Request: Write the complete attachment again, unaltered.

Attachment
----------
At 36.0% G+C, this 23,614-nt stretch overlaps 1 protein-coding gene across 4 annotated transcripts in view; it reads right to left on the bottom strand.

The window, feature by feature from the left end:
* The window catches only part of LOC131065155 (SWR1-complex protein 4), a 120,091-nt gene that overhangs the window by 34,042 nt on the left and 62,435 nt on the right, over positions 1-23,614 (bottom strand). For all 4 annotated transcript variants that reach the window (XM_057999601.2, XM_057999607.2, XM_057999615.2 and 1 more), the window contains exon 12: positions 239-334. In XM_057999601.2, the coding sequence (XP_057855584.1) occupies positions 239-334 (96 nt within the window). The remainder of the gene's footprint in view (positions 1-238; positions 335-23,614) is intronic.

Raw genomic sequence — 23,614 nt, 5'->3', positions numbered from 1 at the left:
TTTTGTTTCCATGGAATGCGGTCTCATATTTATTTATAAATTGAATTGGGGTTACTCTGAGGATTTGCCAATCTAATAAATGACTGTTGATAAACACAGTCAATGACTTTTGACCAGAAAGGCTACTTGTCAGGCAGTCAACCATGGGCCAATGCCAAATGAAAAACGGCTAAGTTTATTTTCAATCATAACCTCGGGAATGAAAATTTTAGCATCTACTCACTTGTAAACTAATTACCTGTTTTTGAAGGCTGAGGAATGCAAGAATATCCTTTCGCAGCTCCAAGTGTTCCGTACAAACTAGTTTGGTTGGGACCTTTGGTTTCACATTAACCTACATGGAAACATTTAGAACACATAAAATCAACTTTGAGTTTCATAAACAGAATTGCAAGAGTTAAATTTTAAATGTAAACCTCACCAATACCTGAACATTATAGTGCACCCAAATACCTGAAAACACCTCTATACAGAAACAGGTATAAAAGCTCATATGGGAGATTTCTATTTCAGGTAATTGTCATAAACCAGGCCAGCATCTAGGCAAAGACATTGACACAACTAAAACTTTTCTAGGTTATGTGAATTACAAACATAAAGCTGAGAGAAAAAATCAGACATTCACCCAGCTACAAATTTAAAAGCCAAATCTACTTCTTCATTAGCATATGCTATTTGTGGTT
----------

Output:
At 36.0% G+C, this 23,614-nt stretch overlaps 1 protein-coding gene across 4 annotated transcripts in view; it reads right to left on the bottom strand.

The window, feature by feature from the left end:
* The window catches only part of LOC131065155 (SWR1-complex protein 4), a 120,091-nt gene that overhangs the window by 34,042 nt on the left and 62,435 nt on the right, over positions 1-23,614 (bottom strand). For all 4 annotated transcript variants that reach the window (XM_057999601.2, XM_057999607.2, XM_057999615.2 and 1 more), the window contains exon 12: positions 239-334. In XM_057999601.2, the coding sequence (XP_057855584.1) occupies positions 239-334 (96 nt within the window). The remainder of the gene's footprint in view (positions 1-238; positions 335-23,614) is intronic.

Raw genomic sequence — 23,614 nt, 5'->3', positions numbered from 1 at the left:
TTTTGTTTCCATGGAATGCGGTCTCATATTTATTTATAAATTGAATTGGGGTTACTCTGAGGATTTGCCAATCTAATAAATGACTGTTGATAAACACAGTCAATGACTTTTGACCAGAAAGGCTACTTGTCAGGCAGTCAACCATGGGCCAATGCCAAATGAAAAACGGCTAAGTTTATTTTCAATCATAACCTCGGGAATGAAAATTTTAGCATCTACTCACTTGTAAACTAATTACCTGTTTTTGAAGGCTGAGGAATGCAAGAATATCCTTTCGCAGCTCCAAGTGTTCCGTACAAACTAGTTTGGTTGGGACCTTTGGTTTCACATTAACCTACATGGAAACATTTAGAACACATAAAATCAACTTTGAGTTTCATAAACAGAATTGCAAGAGTTAAATTTTAAATGTAAACCTCACCAATACCTGAACATTATAGTGCACCCAAATACCTGAAAACACCTCTATACAGAAACAGGTATAAAAGCTCATATGGGAGATTTCTATTTCAGGTAATTGTCATAAACCAGGCCAGCATCTAGGCAAAGACATTGACACAACTAAAACTTTTCTAGGTTATGTGAATTACAAACATAAAGCTGAGAGAAAAAATCAGACATTCACCCAGCTACAAATTTAAAAGCCAAATCTACTTCTTCATTAGCATATGCTATTTGTGGTT